Neuroscience Major Drawn to Organic Chemistry Works on Compounds That Target Cancer

June 3, 2014
highly magnified pancreatic tumor cells, stained pink

“I was initially drawn to the field of organic chemistry, and particularly the synthesis of novel molecules, because molecules are the building blocks of life,” says Katie Eyring ’14, a chemistry major. “Trying to understand how molecules come together and interact with one another is still the most exciting work I have done in my academic career. Natural products are extraordinarily structurally diverse and complex--they challenge our understanding of what’s possible and they challenge our understanding of biology, in general.”

Eyring, from Silver Spring, Md., first took organic chemistry in her sophomore year with Assistant Professor of Chemistry Dora Carrico-Moniz. “Her enthusiasm for organic chemistry and her students really struck me and piqued my interest in the field,” she says. Eyring joined the lab and developed her own technical skills, learning more about the synthesis of organic, nature-based compounds. “We study compounds that are naturally good at killing cancer cells,” Eyring explains. “For instance, Taxol, a widely used drug in the treatment of many forms of cancer, is derived from a tree native to the Pacific Northwest. We [in the Carrico-Moniz lab] both synthesize these compounds and try to figure how they do what they do.”

“As soon as I expressed interest in completing an honors thesis, Dora was wonderfully supportive,” says Eyring. “Dora allowed me independence and freedom as we designed the project, while offering me guidance and direction throughout the year.” Her senior thesis project was titled “The Synthesis and Evaluation of a Series of Novel Isoprenylated Coumarins as Potential Anti-Pancreatic Cancer Agents.” She focused on the synthesis and evaluation of a novel series of compounds that specifically target pancreatic cancer cells. Eyring made slight variations over the course of the year to the structure of her compounds to determine what elements were important for toxicity against the cancer cells.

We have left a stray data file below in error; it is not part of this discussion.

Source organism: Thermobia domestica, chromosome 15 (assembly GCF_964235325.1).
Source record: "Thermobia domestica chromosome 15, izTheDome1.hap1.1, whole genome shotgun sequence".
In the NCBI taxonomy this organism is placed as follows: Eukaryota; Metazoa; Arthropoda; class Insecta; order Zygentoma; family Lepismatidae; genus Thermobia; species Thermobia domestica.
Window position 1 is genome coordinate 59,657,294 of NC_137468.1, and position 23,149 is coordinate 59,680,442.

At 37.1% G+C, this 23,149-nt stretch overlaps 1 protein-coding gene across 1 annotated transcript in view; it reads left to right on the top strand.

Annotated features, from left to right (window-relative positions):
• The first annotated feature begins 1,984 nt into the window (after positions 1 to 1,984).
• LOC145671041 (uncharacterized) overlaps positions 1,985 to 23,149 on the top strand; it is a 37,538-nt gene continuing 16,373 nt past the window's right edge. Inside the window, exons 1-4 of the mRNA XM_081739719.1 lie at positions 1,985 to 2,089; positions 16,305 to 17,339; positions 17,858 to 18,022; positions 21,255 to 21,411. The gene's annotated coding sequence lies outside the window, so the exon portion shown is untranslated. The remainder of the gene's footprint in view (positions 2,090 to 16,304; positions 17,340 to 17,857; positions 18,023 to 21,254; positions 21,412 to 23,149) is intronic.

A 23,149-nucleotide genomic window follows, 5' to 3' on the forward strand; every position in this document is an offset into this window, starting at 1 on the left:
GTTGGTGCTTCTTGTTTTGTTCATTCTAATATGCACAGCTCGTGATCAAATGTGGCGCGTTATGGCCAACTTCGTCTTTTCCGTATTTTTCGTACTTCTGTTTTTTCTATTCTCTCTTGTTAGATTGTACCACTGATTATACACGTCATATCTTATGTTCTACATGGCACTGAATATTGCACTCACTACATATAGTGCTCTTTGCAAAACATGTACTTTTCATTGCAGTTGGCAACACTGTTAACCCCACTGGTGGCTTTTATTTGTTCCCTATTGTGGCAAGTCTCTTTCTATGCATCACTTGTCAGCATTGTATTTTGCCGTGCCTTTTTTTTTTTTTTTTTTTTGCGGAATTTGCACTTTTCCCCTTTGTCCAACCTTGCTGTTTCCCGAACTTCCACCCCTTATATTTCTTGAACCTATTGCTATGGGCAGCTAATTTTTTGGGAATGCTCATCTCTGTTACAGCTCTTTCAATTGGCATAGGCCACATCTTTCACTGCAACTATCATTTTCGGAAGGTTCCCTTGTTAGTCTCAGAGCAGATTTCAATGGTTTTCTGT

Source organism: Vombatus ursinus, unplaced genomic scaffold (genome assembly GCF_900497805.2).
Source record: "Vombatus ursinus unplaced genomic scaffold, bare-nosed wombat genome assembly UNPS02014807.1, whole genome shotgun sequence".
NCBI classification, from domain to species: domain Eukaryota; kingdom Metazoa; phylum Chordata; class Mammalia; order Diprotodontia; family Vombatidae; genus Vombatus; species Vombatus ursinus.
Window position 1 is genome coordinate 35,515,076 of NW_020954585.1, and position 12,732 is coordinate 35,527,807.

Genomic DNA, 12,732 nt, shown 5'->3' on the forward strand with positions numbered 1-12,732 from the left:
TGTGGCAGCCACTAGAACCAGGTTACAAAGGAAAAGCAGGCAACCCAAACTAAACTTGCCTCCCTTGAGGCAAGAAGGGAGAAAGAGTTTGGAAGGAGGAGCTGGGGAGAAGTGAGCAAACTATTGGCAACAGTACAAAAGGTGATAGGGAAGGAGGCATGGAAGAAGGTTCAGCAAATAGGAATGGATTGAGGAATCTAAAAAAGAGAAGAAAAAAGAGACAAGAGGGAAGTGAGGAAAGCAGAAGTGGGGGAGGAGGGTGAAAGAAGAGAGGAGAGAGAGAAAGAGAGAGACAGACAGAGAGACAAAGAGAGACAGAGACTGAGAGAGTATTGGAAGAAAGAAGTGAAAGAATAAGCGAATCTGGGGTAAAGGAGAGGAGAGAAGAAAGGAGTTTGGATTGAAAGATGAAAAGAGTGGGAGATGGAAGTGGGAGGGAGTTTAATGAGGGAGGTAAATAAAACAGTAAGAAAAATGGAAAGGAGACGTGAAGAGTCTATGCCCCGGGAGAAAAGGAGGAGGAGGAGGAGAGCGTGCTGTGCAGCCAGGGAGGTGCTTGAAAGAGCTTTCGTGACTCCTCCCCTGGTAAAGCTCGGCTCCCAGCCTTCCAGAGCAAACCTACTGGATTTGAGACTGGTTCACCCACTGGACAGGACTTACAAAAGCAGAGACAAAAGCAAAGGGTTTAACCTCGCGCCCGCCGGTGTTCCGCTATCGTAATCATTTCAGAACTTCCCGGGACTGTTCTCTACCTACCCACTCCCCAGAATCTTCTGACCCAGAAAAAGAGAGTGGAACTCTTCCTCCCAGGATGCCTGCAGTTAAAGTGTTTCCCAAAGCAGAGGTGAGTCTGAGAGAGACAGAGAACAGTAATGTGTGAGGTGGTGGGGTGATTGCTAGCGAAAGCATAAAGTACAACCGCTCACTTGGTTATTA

The neuroscience major graduated cum laude, a nominee to the science research society Sigma Xi, and with honors in the major earned the Hubel Thesis Prize. This summer she will be working at the Novartis Institutes for Biomedical Research, and in the fall begins a Ph.D. program in neuroscience and physiology at New York University.

“This project was the first time that I worked on research that I could call my own,” she reflects. “The process of discovering a project, exploring the relevant literature, and identifying my niche in the field was totally exhilarating. It was like a conversation with the scientific community at large. Even when I encountered difficulties, the troubleshooting process taught me something new. Every time I talk to someone about the project, I learn something new... I see a new way of approaching a problem. Scientific research is a stimulating and never-ending endeavor. I am always surprised at how much there is to learn and how interconnected different projects can be.”

Taking a cue from the Huffington Post’s College Thesis project, The Daily Shot will continue its own series to feature theses and other projects by Wellesley seniors, exemplifying (just a portion of) the range, creativity, and scholarship of the class of 2014.